Even FTD, the primary poster child for Java and Sun's thin-client JavaStation, is still evaluating the Java platform, Phelan said.
"So far it looks really good, and they've done everything they said they would," Phelan said, "but it's still just an evaluation."
"What we're telling clients is that as a programming language, Java is well thought out and pretty solid," said John Rymer, a vice president at market-research company Giga Information Group, in Cambridge, Massachusetts. "They should be taking a look at it seriously.
"But in the entire history of computing, nobody's been able to make the idea of write-once run-anywhere work," Rymer added. "What has happened is that you can have write-once run-many-places with a little additional work, and Sun hasn't really explained how this is going to be any different."
Java's chief obstacle is also one of the primary strengths being touted by Sun and JavaSoft: the fact that so many companies are involved in the development of Java.
"The things they are promising that will make Java a platform are very immature," Rymer said. "The development is very Balkanized and getting worse all the time."
Even some developers enthusiastic about Java's promise acknowledge that the idea of Java as a stand-alone platform is in some jeopardy.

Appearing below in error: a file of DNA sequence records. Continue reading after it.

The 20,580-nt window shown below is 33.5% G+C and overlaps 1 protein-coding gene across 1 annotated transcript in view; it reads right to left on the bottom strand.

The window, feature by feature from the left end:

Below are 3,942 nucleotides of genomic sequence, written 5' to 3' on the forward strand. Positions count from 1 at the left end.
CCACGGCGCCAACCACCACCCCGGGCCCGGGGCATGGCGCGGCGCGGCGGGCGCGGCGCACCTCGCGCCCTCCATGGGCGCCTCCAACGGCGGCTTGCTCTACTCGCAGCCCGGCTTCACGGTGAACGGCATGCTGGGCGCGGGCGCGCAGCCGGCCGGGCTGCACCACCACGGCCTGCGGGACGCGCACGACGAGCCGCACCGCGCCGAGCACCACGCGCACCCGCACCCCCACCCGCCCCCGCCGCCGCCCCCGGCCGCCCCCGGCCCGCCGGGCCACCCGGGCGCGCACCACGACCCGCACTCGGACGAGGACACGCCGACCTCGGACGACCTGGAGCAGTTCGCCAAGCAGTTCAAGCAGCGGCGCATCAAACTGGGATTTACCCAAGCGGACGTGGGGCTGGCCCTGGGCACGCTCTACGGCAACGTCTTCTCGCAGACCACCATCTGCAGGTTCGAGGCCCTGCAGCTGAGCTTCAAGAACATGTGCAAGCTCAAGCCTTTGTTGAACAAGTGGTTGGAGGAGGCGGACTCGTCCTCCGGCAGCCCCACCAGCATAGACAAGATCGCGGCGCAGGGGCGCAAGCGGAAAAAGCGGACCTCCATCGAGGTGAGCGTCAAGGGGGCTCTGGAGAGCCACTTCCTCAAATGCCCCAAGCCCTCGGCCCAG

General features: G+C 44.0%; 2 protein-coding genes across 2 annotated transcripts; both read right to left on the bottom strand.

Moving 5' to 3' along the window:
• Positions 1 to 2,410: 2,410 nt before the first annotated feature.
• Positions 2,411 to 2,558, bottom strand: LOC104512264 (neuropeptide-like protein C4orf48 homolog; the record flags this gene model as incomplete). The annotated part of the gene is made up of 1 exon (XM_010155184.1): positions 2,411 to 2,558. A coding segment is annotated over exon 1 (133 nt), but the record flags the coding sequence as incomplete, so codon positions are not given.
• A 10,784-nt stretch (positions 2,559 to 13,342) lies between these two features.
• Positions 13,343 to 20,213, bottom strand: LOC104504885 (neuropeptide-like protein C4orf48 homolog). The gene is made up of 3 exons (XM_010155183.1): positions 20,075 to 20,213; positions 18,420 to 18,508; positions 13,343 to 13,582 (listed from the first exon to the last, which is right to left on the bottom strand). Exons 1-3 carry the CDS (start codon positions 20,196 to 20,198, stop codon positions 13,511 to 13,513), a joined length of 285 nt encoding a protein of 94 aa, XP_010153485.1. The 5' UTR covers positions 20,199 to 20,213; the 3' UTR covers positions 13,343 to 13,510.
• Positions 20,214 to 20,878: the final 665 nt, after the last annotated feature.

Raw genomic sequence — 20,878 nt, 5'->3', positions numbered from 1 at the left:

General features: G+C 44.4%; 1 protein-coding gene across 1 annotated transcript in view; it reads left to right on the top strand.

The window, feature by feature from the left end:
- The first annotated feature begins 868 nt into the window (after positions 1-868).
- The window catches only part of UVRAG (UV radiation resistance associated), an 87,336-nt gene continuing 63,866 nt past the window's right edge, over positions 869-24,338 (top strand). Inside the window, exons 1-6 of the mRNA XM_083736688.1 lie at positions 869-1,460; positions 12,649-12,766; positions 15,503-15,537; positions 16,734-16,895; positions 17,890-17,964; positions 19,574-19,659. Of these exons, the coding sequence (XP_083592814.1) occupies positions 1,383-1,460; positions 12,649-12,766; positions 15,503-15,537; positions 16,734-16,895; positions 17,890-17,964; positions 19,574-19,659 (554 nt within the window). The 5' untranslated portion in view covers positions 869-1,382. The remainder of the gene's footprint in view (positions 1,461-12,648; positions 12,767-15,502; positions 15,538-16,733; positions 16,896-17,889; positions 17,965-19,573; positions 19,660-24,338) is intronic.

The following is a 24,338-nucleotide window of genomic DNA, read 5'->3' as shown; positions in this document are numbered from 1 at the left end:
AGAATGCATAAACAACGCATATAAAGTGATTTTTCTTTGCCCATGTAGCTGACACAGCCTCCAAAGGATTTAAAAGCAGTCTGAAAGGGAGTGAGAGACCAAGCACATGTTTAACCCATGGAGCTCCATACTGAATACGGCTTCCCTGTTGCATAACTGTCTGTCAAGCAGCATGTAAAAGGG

"For writing a cross-platform solution, there's nothing better out there than Java," said Mark Lussier, chief architect for Sanga International, which has developed the first implementation of a Java Beans container with Sanga Pages. "It has pretty much everything you need to develop enterprise applications right now, including database access, MAPI, the standard protocols, security."
But with development efforts so spread out, and multiple implementations of the Java virtual machine appearing for some operating systems, the idea of a single, unified infrastructure is in jeopardy.
"Windows is such a forgiving environment that if you make mistakes in developing a Java applet, the software will compensate for it," Lussier said. "But then it might not run on a Unix platform."
This opens the door for Microsoft to step in and redefine Java altogether. "Microsoft views Java as a great language that's very attractive to businesses that want to build business rules and applications," Muglia said. But the idea of a true cross-platform operating environment that is all things to all platforms is unrealistic.
"You can't even test the virtual machines against each other right now," Muglia added.
For most users, Java offers the same promises as object-oriented code, hardware application layers, and even OpenDoc.
"Right now, it's all just a bunch of hype," said Mark Perl, business manager for Visa USA, in San Mateo, California. "We're interested in it, but until it actually proves useful, it's just another way for [vendors] to get my money."